This post has been updated to add comments Linksys made online, which says company researchers couldn’t reproduce the information disclosure exploit on routers that installed a patch released in 2014. Representatives of Belkin, the company that acquired Linksys in 2013, didn’t respond to the request for comment that Ars sent on Monday. Ars saw the statement only after this article went live.
More than 20,000 Linksys wireless routers are regularly leaking full historic records of every device that has ever connected to them, including devices’ unique identifiers, names, and the operating systems they use. The data can be used by snoops or hackers in either targeted or opportunistic attacks.
Independent researcher Troy Mursch said the leak is the result of a flaw in almost three dozen models of Linksys routers. It took about 25 minutes for the BinaryEdge search engine of Internet-connected devices to find 21,401 vulnerable devices on Friday. A scan earlier in the week found 25,617. They were leaking a total of 756,565 unique MAC addresses. Exploiting the flaw requires only a few lines of code that harvest every MAC address, device name, and operating system that has ever connected to each of them.
The flaw allows snoops or hackers to assemble disparate pieces of information that most people assume aren’t public. By combining a historical record of devices that have connected to a public IP addresses, marketers, abusive spouses, and investigators can track the movements of people they want to track. The disclosure can also be useful to hackers. The Shadowhammer group, for instance, recently infected as many as 1 million people after hacking the software update mechanism of computer maker ASUS. The hackers then used a list of about 600 MAC addresses of specific targets that, if infected, would receive advanced stages of the malware.
Besides handing out device information, vulnerable routers also leak whether their default administrative passwords have been changed. The scan Mursch performed earlier this week found about 4,000 of the vulnerable devices were still using the default password. The routers, he said, have remote access enabled by default and can’t be turned off as a workaround, because it’s required for an accompanying Linksys App to function.
That scenario makes it easy for hackers to quickly scan for devices that can be remotely taken over. Hackers can then obtain the Wi-Fi SSID password in plaintext, change DNS settings to send connected devices to malicious addresses, or carry out a range of other compromises. A recent attack group known as the BlackTech Group likely used similar router attacks to install the Plead backdoor on targeted computers.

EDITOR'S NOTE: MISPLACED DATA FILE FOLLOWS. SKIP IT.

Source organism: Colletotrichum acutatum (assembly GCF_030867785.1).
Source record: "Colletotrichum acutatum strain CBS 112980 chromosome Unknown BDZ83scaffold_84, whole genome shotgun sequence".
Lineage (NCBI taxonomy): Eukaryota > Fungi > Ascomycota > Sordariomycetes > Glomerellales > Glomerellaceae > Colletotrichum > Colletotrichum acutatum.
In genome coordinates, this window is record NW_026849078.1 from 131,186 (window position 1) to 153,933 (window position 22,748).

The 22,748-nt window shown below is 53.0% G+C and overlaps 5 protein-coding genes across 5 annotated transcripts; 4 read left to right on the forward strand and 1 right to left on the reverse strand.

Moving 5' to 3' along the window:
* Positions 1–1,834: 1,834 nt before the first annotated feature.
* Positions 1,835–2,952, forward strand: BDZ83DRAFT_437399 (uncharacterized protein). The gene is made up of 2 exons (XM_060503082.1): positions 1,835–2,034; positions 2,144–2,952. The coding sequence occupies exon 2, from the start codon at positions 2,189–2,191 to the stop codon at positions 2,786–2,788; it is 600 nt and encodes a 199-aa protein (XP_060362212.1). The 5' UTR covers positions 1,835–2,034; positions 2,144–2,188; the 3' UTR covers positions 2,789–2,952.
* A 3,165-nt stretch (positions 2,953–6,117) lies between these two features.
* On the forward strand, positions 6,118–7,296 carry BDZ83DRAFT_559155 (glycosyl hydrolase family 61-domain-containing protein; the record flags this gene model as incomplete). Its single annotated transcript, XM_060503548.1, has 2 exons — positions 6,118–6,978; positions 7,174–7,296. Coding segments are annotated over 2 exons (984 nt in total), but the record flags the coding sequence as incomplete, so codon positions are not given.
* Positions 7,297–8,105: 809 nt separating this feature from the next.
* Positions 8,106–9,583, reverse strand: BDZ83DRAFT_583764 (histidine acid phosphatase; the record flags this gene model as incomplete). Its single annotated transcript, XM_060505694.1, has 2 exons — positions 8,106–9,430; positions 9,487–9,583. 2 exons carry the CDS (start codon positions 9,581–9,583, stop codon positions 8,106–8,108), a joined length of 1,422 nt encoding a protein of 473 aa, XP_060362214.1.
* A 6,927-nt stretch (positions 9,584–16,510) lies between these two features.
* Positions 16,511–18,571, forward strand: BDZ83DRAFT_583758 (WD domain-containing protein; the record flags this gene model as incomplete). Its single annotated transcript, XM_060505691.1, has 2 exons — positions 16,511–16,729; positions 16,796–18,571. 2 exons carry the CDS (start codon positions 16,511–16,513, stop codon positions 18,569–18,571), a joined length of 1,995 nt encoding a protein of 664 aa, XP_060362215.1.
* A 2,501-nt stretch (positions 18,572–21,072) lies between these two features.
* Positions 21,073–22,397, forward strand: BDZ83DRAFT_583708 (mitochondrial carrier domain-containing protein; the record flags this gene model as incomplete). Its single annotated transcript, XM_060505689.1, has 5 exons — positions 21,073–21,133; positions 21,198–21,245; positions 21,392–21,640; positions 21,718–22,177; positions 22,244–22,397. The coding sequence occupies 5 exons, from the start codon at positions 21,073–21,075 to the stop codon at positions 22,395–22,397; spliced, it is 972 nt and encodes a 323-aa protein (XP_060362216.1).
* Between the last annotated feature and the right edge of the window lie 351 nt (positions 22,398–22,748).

Mursch told Ars that his tests show that devices are vulnerable even when their firewall is turned on. He also said that devices continue to leak even after running a patch Linksys issued in 2014.
Mursch said he disclosed the information leakage publicly after he privately reported it to Linksys officials and they closed the issue after determining it “Not applicable / Won’t fix.” Ars emailed press representatives of Belkin, the company that acquired Linksys in 2013, seeking comment earlier this week and never received a response.
In a statement published Tuesday, one day after Mursch’s post went live, Linksys representatives wrote:
Linksys responded to a vulnerability submission from Bad Packets on May 7th, 2019 regarding a potential sensitive information disclosure flaw: CVE-2014-8244 (which was fixed in 2014). We quickly tested the router models flagged by Bad Packets using the latest publicly available firmware (with default settings) and have not been able to reproduce CVE-2014-8244; meaning that it is not possible for a remote attacker to retrieve sensitive information via this technique. JNAP commands are only accessible to users connected to the router’s local network. We believe that the examples provided by Bad Packets are routers that are either using older versions of firmware or have manually disabled their firewalls. Customers are highly encouraged to update their routers to the latest available firmware and check their router security settings to ensure the firewall is enabled.
As mentioned above, Mursch said the 2014 patch failed to fix the vulnerability on the routers he tested, even when the firewall was turned on. The existence of 20,000 to 25,000 actively leaking routers suggest many people have either failed to apply the patch or that the patch doesn’t always work.
The list of vulnerable devices released by Mursch is here. An image is also below:
People using one of these devices would do well to test if it is leaking device history to the Internet even after installing the 2014 update. It is, users should either replace the router with a newer model or replace the Linksys firmware with a third-party offering such as OpenWrt.